Cockatoo: Description, Habitat, & Fun Facts

Cockatoo Classification

  • Kingdom: Animalia
  •  Phylum: Chordata
  • Class: Aves
  • Order: Psittaciformes
  • Family: Cactuidae
  • Genus: Cacatua, Probosciger, Callocephalon, Nymphicus, Calyptorhynchus, Eolophus Lophochroa

Cockatoo

Cockatoo Description

The 21 bird species of the family Cacatuidae are referred to as Cockatoo. They are commonly known as parrots, along with two other families including Psittacoidea, and Strigopoidea. Primarily, they have an Australian range but are common in aviaries.

Most cockatoo birds consist of a defining plumage and crests and are medium-sized birds. They occur in a variety of colored features and are found in white, grey, and black colors. The size of the cockatoo ranges from about 12- 24 in (30-60 cm) in length and weighs between 0.66- 2.65 lb.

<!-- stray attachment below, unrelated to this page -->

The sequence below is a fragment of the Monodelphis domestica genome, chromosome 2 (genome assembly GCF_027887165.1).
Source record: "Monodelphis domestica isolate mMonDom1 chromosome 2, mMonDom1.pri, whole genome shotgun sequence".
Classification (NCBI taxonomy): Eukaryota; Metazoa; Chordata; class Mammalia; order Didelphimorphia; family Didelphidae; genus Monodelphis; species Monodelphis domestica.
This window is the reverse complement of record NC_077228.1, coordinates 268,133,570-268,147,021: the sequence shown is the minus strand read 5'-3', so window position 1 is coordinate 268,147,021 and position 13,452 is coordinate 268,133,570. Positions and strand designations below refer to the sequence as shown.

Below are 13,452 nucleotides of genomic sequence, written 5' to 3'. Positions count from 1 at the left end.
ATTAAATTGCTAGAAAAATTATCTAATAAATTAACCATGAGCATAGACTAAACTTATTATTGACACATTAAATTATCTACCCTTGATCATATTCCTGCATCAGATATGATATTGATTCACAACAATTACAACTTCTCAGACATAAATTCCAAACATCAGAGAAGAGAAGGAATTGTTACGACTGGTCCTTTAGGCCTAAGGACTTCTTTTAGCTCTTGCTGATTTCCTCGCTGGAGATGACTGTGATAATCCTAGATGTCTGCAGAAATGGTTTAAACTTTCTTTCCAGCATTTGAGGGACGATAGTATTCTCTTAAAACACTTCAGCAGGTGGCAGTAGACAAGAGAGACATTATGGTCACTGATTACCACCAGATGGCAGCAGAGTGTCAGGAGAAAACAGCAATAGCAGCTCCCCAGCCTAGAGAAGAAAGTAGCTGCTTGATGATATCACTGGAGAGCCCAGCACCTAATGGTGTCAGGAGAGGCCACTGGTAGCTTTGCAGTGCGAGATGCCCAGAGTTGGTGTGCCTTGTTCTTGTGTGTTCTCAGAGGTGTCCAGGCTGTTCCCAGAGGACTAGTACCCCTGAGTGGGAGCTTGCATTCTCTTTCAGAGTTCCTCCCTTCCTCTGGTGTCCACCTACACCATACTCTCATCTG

The tail feathers are long and pointed in cockatoos. They also bear a head crest that can be moved and have large wings that help to fly well, for example, some galah species can fly up to 43 mph. However several species including sulfur-crested cockatoo have smaller and rounded wings.

There are three groups or clades in the family among which the members of the genus Nymphicus are comprised of its category. The five species of genus Calyptorhyncus are characterized by black plumage and considered as the next largest category.

The largest category includes members of the genus Cacatua comprising its 11 species. The remaining four genera don’t fit into these main groups. Cockatoos have a long life, they live up to 70 years in captivity and 40 years in the wild.